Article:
Workers’ councils are to be distinguished from Works’ Councils. The latter are currently being sponsored by the European Union, as a means to ‘industrial democracy’, by encouraging workers to be more competitive and productive in conjunction with their bosses. (See also DEMOCRACY.)


Serge Bricaner, Pannekoek and the Workers’ Councils, 1978


Working class. All those who are excluded from the ownership and control of the means of wealth production and distribution and depend for their existence on wages and salaries or incomes derived from them. In Britain this is over 90% of the population, the remainder being mostly the capitalist class – those who live on unearned income derived from their ownership of land and invested capital.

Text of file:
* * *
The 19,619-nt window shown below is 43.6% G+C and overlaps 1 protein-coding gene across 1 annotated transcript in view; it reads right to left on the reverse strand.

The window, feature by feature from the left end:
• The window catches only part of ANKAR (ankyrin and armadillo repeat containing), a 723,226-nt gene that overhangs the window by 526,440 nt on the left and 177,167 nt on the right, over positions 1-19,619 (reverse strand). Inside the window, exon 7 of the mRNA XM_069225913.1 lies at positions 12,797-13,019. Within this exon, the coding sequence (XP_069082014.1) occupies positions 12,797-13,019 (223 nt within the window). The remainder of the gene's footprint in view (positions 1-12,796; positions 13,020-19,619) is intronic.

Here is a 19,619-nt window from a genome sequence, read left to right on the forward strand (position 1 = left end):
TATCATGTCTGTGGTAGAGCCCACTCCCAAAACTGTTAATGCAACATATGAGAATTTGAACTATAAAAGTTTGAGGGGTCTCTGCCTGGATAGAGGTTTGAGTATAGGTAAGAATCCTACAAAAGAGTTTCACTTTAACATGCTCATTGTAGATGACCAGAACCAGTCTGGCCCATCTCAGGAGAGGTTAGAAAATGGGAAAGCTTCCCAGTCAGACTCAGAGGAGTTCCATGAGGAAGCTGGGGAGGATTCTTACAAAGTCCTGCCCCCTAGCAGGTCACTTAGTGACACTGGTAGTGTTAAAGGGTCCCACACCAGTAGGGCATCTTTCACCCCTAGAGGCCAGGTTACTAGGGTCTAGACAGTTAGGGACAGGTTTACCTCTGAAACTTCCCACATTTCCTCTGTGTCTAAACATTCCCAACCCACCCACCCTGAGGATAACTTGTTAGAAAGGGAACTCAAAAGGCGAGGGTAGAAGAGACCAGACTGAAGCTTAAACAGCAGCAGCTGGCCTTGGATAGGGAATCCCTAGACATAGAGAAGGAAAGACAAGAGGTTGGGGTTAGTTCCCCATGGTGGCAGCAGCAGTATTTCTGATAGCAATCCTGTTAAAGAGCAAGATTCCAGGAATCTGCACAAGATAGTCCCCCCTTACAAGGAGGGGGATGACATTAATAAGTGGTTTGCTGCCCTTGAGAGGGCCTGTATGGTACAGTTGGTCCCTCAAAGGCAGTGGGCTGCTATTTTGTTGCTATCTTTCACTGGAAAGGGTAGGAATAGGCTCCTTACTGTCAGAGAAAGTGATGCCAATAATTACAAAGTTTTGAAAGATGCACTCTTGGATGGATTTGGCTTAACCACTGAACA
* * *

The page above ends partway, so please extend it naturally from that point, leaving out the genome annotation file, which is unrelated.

As shorthand, socialists sometimes refer to the working class as wage slaves or wage and salary earners. This, however, is a way of bringing out the importance of wage labour for capitalism, and is not a value judgement by socialists on the worth or importance of the workers not employed. The life-blood of this system is the pumping of surplus value out of wage labour. But in fact employees constitute only about half the total number of the working class. Of necessity, there are many roles within the working class that are needed to facilitate the reproduction cycle of labour power, such as schoolchildren, housewives, pensioners and so on. The whole working class is involved in creating, maintaining and reproducing labour power. For the benefit of the capitalist class. (See also CAPITALIST CLASS; CLASS.)


E.P. Thompson, The Making of the English Working Class, 1991